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Re: [webcomponents] Making the shadow root an Element

From: Dimitri Glazkov <dglazkov@google.com>
Date: Sat, 16 Feb 2013 09:23:46 -0800
Message-ID: <CADh5Ky3yB+AcT-B6iqcgsEYxnp0=VZU7HUPg3+qtHt=D_aOocw@mail.gmail.com>
To: Jonas Sicking <jonas@sicking.cc>
Cc: "Tab Atkins Jr." <jackalmage@gmail.com>, public-webapps <public-webapps@w3.org>
Thank you for enumerating the list, Jonas!

On Thu, Feb 14, 2013 at 11:12 PM, Jonas Sicking <jonas@sicking.cc> wrote:

>
> I chatted with Blake about this today and had some thoughts.
>
> There is definitely no simple answer here, feels like using either an
> Element or a DocumentFragment has some crappy behavior. So it's a
> matter of choosing the less crappy option.
>
> Pros of using a DocumentFragment:
> * Neatly solves the problem of what to do if someone attempts to
> insert the shadow root as a child somewhere. If the root is an Element
> we have to choose between the Element suddenly no longer being a
> shadow root, or throwing.

+1

> * Avoids the problem of what to do if someone sets a style attribute
> on the shadow root, or otherwise attempts to style it. Currently the
> shadow root doesn't appear in the flattened tree (though we could
> maybe change that) which means that it can't be styled. This is
> intuitive if the shadow root is a DocumentFragment but not so much if
> it is an Element.

We will have this problem with other elements as soon as there's
"display: contents"  is implemented.

Also, if ShadowRoot is an Element with UA style of "display:contents",
it still useful for styling (child text nodes, for example),  even
though its box isn't rendered.

>
> Pros of using an Element:
> * Does mean that a lot of code which is used to dealing with just
> Elements and Text nodes will "just work". For example jQuery code
> freaked out [1] over hitting a node that wasn't an Element but still
> had an innerHTML property. There will likely be other code that does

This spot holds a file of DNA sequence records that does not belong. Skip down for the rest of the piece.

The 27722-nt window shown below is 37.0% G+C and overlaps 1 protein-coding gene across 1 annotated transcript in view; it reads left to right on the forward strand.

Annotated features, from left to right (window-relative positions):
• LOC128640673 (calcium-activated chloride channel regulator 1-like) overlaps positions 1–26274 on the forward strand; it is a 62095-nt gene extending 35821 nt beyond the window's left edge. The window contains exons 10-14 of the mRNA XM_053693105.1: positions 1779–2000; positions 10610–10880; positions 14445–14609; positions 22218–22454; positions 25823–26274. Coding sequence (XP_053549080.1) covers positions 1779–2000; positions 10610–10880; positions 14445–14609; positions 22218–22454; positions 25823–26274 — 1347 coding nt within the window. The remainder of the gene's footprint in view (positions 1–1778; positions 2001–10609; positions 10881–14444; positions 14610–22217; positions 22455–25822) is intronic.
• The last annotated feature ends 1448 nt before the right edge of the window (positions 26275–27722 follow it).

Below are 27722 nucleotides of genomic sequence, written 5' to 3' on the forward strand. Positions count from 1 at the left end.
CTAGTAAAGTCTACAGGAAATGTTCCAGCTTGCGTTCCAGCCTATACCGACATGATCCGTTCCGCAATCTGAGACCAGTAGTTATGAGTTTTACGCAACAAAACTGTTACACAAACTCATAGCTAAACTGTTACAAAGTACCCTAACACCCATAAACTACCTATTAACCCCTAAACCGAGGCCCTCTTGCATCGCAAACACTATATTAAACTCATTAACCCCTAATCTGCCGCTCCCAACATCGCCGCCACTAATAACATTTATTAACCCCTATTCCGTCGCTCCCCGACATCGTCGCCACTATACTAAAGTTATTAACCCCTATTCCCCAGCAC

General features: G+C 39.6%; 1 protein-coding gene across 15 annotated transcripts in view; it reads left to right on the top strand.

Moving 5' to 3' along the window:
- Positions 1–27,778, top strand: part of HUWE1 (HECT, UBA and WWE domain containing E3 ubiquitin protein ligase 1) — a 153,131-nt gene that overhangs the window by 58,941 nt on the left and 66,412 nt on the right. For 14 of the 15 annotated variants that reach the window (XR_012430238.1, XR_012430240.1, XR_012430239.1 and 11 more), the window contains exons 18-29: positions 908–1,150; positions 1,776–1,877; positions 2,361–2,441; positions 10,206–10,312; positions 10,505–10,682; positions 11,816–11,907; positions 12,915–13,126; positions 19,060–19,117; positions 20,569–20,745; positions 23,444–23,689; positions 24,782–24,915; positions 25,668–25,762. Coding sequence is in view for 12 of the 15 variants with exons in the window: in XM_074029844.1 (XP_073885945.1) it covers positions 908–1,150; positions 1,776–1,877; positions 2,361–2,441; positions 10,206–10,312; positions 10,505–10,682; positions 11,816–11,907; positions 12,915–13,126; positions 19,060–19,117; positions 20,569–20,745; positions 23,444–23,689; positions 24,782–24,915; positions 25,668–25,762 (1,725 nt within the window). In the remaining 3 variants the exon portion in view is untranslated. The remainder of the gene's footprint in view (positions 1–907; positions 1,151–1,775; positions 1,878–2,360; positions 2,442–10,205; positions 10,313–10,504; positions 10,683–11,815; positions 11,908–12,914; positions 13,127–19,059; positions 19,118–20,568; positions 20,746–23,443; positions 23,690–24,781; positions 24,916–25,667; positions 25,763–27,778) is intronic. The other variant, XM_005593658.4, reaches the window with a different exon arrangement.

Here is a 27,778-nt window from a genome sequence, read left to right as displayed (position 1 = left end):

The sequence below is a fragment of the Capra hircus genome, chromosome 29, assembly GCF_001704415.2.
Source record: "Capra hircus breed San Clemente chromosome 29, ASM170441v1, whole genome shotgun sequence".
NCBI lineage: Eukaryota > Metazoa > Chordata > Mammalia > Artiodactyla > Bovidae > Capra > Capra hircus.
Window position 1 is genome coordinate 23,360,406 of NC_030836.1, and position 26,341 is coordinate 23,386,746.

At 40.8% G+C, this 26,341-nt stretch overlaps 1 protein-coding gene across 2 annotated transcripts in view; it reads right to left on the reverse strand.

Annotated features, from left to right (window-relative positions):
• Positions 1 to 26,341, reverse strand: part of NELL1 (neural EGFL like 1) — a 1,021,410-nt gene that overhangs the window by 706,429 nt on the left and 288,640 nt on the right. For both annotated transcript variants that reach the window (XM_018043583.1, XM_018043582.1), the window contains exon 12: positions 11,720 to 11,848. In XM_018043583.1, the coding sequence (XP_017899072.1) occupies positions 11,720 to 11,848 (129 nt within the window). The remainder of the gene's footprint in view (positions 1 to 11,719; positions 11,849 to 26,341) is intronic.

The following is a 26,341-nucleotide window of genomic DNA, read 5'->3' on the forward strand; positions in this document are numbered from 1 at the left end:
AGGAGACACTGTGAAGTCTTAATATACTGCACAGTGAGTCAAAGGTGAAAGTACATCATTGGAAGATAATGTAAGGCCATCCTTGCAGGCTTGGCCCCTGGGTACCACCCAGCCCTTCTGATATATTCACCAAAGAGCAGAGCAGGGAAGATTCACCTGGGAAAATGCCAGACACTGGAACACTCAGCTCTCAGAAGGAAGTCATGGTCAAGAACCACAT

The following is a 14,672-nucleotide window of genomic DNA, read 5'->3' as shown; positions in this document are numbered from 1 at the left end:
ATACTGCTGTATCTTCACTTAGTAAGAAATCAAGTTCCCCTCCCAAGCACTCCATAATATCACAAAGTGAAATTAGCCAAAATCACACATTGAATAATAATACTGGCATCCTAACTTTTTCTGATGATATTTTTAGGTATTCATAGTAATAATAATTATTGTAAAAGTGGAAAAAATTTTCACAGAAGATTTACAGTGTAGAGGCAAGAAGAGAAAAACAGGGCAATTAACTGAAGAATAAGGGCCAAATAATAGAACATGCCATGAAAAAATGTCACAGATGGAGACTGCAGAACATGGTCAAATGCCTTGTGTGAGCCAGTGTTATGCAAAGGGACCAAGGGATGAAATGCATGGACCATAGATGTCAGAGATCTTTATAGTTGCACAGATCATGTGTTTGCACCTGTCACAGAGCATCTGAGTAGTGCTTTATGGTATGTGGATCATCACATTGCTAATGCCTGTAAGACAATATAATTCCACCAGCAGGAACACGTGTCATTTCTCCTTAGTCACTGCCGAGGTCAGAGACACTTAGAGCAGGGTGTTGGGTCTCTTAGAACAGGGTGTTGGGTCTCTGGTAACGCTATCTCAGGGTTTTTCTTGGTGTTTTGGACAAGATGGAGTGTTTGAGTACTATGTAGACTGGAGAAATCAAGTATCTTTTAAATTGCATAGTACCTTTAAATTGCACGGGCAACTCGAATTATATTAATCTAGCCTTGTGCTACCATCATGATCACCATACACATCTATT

> the same.

We were thinking of adding innerHTML to DocumentFragments anyway... right, Anne?

> * Means that you can set attributes on the shadow root. Again, this is
> likely something libraries will do as they walk around in subtrees.
> Especially if they weren't written with the existence of shadow trees
> in mind (i.e. all the time).

I don't know if this is a pro. The attributes are pretty meaningless
on a shadow root.

> * More consistent with the current types of Nodes that exist.
> Currently people expect all Text, Comment and DocumentFragments to
> have the same API, while Elements have different APIs depending on
> their name. (Documents are somewhere in between as we try to move them
> to the first category, PIs and DocTypes can be ignored for most
> intents). Adding API to *some* DocumentFragment will likely mean that
> people will need to check just what type of DocumentFragment they
> have. Again, see [1] for an example, there will be more as time
> passes.

+1

>
> [1] http://bugs.jquery.com/ticket/13342
>
> Note that the styling issue can be resolved either way. We could make
> the shadow root an Element and insert it into the flattened tree, with
> the default display-box value being "children". Or we could keep the
> shadow root as a DocumentFragment and add a pseduo element like
> ::shadow-root, which lives between an element and its shadow contents.

I agree. The "display:contents" solution seemed more elegant from CSS
perspective, because it describes how a shadow root should behave
pretty well. But in the DOM world, it's a toss, with slight advantage
to DocumentFragment, in my opinion.

:DG<
Received on Saturday, 16 February 2013 17:24:18 GMT

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